Symptoms of dementia can be mild and go unnoticed for some time. Early diagnosis and the right support will help maintain quality of lifeRead the full story ›
Aardman Animations dementia film features Christopher Eccleston.Read the full story ›
Scientists in Bristol have discovered that a commonly prescribed dementia drug could hold the key to helping prevent debilitating falls for people with Parkinson’s disease.
The research, shows people with Parkinson’s who were given the oral drug rivastigmine were 45% less likely to fall and were considerably steadier when walking, compared to those on the placebo.
Dr Emily Henderson, the principal researcher on the study says the discovery takes us a step closer to improving the quality of life and finding better treatments for people with Parkinson’s.
We already know rivastigmine works to treat dementia by preventing the breakdown of acetylcholine. However, our study shows for the first time that it can also improve regularity of walking, speed, and balance. This is a real breakthrough in reducing the risk of falls for people with Parkinson’s.
Many people in the region are mistaking absent-mindedness for dementia, according to the Alzheimer's Society. It's provided a list of signsRead the full story ›
A Big Lottery grant of £300,000 has been made to a project to help people with dementia in Cornwall.
Workshops will be run in five towns around the county. They'll be offered to people who've recently been diagnosed, with the aim of helping them cope at home and keep them involved in the community.
Researchers in Bristol want to find more volunteers to take part in clinical trials for dementia.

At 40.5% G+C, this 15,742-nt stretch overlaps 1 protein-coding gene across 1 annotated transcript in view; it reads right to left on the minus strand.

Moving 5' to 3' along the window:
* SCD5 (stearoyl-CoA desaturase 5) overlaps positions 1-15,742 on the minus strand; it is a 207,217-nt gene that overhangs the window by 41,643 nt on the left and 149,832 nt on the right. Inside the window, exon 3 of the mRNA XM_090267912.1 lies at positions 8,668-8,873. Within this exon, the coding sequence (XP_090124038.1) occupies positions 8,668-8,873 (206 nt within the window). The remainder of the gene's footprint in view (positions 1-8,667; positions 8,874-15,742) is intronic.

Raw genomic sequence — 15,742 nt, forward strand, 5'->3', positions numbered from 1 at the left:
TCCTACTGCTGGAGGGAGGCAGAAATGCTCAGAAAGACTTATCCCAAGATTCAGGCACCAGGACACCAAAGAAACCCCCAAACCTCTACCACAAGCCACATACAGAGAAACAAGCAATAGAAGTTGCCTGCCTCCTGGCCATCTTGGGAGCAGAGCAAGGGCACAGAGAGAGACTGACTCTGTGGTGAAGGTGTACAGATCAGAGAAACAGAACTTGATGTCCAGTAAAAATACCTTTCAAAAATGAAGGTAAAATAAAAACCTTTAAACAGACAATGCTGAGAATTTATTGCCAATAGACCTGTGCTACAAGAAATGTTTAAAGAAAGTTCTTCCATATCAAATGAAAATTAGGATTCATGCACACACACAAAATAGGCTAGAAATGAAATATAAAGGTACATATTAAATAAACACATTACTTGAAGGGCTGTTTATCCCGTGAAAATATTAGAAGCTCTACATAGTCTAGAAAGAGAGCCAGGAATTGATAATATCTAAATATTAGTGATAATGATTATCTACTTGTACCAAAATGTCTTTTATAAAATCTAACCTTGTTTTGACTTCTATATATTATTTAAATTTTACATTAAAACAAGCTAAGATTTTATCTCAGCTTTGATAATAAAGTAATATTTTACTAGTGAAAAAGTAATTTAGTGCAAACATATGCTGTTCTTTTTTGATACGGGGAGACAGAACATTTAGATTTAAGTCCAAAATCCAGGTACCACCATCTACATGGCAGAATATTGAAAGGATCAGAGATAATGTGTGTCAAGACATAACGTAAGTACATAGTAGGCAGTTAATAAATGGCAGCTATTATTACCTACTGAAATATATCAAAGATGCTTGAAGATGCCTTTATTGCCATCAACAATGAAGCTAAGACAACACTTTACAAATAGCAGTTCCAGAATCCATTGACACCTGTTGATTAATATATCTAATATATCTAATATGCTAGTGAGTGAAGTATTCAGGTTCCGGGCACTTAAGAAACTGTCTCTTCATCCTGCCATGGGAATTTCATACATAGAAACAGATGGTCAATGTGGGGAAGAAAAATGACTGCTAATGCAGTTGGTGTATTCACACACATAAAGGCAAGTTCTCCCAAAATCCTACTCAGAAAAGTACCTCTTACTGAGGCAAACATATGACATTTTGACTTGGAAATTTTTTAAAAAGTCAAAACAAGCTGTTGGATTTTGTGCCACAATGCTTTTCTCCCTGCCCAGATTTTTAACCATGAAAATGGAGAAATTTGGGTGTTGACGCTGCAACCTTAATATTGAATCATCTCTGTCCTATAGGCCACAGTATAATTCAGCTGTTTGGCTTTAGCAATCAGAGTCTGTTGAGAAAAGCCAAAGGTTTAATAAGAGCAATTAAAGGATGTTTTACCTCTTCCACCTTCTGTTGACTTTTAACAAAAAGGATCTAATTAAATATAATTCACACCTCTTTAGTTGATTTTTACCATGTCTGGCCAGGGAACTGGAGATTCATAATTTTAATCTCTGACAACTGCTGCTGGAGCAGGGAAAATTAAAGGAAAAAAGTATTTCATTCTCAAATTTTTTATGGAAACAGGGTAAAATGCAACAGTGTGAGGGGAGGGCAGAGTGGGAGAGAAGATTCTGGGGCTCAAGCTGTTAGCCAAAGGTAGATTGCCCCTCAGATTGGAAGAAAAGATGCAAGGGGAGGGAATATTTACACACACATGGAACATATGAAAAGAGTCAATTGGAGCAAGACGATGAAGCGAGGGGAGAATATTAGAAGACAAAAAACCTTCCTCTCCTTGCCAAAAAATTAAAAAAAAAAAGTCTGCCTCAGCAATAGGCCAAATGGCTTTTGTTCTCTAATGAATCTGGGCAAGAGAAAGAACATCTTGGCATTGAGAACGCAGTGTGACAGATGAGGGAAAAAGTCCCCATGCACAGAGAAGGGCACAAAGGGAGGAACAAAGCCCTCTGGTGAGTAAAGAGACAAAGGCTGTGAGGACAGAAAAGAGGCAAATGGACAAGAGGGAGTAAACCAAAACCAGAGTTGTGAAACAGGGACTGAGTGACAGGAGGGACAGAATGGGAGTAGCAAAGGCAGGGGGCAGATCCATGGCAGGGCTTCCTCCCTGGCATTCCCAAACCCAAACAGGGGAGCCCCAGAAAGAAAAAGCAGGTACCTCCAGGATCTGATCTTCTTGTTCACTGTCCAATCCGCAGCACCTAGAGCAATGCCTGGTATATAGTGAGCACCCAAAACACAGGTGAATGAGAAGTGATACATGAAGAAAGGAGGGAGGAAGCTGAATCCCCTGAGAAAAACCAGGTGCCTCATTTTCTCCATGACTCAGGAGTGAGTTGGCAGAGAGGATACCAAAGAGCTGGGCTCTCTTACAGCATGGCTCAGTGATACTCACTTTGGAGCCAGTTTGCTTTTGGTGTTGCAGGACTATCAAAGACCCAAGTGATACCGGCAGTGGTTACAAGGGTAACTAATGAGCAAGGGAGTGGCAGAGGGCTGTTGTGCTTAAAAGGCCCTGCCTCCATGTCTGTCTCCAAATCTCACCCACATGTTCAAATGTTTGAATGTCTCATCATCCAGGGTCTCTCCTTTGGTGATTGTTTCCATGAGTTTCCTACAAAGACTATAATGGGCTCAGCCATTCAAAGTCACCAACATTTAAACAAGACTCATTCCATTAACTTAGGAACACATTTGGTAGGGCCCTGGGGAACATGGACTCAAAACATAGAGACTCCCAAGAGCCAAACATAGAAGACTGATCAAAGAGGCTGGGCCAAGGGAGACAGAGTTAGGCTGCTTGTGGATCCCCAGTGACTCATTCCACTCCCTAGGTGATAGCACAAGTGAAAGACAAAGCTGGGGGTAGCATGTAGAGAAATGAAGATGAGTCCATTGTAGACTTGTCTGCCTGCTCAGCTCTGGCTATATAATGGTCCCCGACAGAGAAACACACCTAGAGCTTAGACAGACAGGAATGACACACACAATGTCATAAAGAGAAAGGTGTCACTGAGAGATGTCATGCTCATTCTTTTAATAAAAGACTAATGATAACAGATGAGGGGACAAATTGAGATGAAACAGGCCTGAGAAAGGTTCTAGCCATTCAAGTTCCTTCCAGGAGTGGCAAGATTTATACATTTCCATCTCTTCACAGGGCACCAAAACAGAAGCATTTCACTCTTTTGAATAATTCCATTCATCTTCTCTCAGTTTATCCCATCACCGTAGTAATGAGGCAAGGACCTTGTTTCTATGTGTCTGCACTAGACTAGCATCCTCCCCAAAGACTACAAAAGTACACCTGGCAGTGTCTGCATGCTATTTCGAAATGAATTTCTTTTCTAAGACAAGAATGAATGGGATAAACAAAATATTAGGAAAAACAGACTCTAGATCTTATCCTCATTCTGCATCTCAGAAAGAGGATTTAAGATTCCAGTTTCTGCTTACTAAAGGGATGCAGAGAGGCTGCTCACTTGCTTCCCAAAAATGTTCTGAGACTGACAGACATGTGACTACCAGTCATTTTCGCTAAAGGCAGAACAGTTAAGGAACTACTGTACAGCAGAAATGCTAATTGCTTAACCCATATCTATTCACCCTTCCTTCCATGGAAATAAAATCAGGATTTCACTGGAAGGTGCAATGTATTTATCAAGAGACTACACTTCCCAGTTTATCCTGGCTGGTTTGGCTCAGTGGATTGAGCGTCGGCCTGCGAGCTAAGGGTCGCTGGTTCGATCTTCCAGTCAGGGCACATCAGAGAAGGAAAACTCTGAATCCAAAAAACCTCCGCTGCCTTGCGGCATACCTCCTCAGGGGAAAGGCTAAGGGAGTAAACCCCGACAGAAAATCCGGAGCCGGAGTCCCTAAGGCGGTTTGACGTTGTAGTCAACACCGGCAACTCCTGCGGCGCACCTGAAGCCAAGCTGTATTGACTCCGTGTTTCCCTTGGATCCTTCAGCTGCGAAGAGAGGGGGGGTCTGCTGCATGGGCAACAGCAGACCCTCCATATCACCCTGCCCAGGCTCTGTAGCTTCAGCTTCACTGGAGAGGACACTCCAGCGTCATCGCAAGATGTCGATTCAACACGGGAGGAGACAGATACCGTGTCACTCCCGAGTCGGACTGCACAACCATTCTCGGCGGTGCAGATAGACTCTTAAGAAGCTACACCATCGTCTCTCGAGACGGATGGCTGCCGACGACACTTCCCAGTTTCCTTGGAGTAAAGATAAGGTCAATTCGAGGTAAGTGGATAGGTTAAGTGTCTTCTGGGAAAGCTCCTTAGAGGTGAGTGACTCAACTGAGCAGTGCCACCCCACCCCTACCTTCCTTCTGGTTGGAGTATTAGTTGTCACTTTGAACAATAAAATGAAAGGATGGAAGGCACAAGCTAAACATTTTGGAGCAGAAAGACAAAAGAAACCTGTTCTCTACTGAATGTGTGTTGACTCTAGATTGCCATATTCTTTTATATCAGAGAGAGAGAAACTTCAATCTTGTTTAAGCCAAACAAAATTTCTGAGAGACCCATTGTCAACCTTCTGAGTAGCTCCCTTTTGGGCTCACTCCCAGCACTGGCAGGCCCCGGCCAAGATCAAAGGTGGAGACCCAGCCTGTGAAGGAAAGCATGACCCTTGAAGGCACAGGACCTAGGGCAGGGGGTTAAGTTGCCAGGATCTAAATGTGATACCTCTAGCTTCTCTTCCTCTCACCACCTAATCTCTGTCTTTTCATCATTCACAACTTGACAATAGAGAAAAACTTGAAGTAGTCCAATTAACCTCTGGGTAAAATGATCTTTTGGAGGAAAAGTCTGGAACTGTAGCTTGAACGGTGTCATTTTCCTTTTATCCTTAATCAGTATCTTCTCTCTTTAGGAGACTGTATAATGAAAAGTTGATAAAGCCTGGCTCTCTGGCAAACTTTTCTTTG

Scientists say volunteers are the life blood of their research and the only way they can make progress.
In Bristol several trials are taking place at the moment and healthy volunteers are needed to detect early memory loss, as well as people with Alzheimer's.
A specialist centre is being created at the University of Exeter to research dementia and its causes.
The Medical School will look at things like blood supply to the brain and the connections between epilepsy and dementia.
It's part of a £5 million project to encourage more scientists to study diseases such as Alzheimer's.
There are various different causes. The biggest is Alzheimer's disease. We know some of the things that go wrong in the brain and we can see some of those things for example with MRI scans and electrical measurements. And we know some of those underlying processes but we don't understand how the jigsaw comes together.
New research from Exeter University says a lack of Vitamin D is associated with a much greater increased risk of dementia and Alzheimer's.
A team, led by Dr David Llewellyn from the University's Medical School found that the study participants who were severely deficient in Vitamin D were more than twice as likely to develop the conditions. Vitamin D is found in foods such as oily fish.
A team of researchers from Plymouth medical school will today unveil an app version of a widely used dementia test. It will be free of charge and will mean faster and wider testing and therefore quicker diagnosis.
The app is is the first of its kind and will be made available to clinicians around the world
Dementia is frequently a lonely and isolating experience for carers and those people who are suffering from the condition but through the efforts of volunteers - so called memory cafes are being set up - where people have the chance to talk about the illness - and how it affects their lives.
The latest cafe to open is in Seaton in East Devon and as Richard Lawrence reports is already generating huge interest.